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Investigation reveals who hides behind offshore companies

04 April 2013 / 17:04:49  GRReporter
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Prominent politicians and members of the international business elite hide their money in tax havens under the cover of offshore companies. The list is the result of the largest investigation of the secret world of offshore companies, which was carried out by the International Consortium of Investigative Journalists and involved 160 media representatives from 60 countries.

The aim of the investigation was to reveal the owners of offshore companies. The 2.5 million secret folders are practically the largest amount of data that has ever reached such a journalistic organization.

It turns out that more than 107 of the offshore companies belong to Greeks and that their headquarters are on the British Virgin Islands in the Caribbean Sea. There are 500,000 offshore companies functioning on the islands, primarily as post boxes. Their number is equal to almost 40% of all such firms worldwide. From 1984 to date, over one million offshore companies that guarantee absolute anonymity of their owners have been registered there.
 
At the same time, according to an article in the British edition of Vanity Fair magazine, a very large part of luxury properties in London's most expensive neighbourhoods have been bought by offshore companies owned by Greeks. These are extremely expensive and modern flats whose windows remain dark at night because nobody buys them in order to live in them.

The author of the article, Nicholas Shaxson, writes that the phenomenon began in the 1960s when the abolition of the monarchy in Greece brought many Greeks with significant assets to London. He points out that the Greeks as well as the British are among the most invisible owners of offshore companies, simply because they do not show off their money or lifestyle.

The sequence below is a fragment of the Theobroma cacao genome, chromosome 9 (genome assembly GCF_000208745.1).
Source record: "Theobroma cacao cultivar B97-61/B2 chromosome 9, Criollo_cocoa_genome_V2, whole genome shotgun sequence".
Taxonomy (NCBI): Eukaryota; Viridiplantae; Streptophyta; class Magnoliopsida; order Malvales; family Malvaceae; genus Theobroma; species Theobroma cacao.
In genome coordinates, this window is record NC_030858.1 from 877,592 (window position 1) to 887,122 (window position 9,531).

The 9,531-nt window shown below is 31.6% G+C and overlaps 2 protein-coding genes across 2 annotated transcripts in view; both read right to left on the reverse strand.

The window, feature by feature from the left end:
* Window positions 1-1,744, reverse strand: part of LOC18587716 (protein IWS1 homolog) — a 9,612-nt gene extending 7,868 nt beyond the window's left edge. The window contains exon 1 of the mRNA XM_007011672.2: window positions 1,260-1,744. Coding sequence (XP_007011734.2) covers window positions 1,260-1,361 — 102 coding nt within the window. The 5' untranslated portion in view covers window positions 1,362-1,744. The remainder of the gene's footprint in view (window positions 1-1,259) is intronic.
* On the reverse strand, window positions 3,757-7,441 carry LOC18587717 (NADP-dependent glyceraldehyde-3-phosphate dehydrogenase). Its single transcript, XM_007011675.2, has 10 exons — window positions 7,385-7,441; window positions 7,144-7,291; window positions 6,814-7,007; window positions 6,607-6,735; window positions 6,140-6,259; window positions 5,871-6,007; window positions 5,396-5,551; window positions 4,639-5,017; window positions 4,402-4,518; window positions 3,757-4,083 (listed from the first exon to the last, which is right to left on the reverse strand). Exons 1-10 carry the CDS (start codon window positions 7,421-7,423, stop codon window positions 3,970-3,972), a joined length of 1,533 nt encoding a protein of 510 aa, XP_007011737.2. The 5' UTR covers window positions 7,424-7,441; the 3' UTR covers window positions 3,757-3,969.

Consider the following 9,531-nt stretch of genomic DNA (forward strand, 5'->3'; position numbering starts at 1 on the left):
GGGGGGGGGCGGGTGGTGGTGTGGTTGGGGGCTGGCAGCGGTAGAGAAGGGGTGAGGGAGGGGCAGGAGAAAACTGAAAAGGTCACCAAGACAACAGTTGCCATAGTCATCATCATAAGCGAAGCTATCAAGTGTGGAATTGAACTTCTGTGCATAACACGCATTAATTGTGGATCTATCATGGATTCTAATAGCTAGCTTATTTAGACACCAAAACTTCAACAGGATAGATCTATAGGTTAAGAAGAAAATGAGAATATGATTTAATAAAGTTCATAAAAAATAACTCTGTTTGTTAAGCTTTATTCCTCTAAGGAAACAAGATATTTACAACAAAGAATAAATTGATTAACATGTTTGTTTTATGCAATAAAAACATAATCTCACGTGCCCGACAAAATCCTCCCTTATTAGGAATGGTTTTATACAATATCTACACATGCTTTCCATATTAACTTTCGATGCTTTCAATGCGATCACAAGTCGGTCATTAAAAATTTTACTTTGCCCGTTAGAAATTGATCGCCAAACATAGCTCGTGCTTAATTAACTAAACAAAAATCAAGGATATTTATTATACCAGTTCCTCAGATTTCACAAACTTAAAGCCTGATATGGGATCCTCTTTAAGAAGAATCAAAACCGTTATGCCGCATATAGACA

Photo: vanityfair.com

In addition to the 120,000 offshore companies, bank accounts and other shady affairs, the journalistic investigation reveals the names of 130,000 people who keep their money in tax havens. According to the list, which the British newspaper The Guardian has published, former and present politicians appear among the individual persons:

- Jean-Jacques Augier - campaign treasurer of François Hollande during the presidential campaign in France in 2012.

- Bayartsogt Sangajav - former finance minister of Mongolia. As shown by the data of the investigation, he set up the offshore company Legend Plus Capital Ltd through a Swiss bank account while he was finance minister in the period from 2008 to 2012. Today, he says that his decision not to declare the company was wrong and that he probably should consider resigning from his position.

- The President of Azerbaijan and his family. The offshore companies set up in the names of President Ilhan Aliyev and his two daughters are controlled by the biggest businessman in the country, Hassan Gozal.

- Russian Deputy Prime Minister Igor Shuvalov’s wife, Olga Shuvalova.

- The husband of a Canadian deputy. Lawyer Tony Merchant deposited more than 800,000 dollars in an offshore company and paid the bank charges in cash, ordering all written communications "to be kept to a minimum."

- Filipino dictator's daughter Maria Imelda Marcos Manotoc.

- Baroness Carmen Thyssen - Bornemisza, who is the fifth and last wife of Baron Heinrich von Thyssen - Bornemisza. The former model is the richest collector of works of art in Spain.

- Oil billionaire Marc Rich’s ex-wife, Denise Rich. Recently, he had legal troubles related to his business activity in the United States.

- Millionaire Scott Young, who was a collaborator of the recently murdered Russian oligarch Boris Berezovsky, is now in prison for concealing the property of his ex-wife.

- Greek shipping tycoon Achileas Kalakis who is in prison because he used data of fake companies owned by him and located on the British Virgin Islands to take loans amounting to 750 million pounds from British and Irish banks.

Tags: Companiesoffshore companiesBritish Virgin IslandsInternational Consortium of Investigative Journalists
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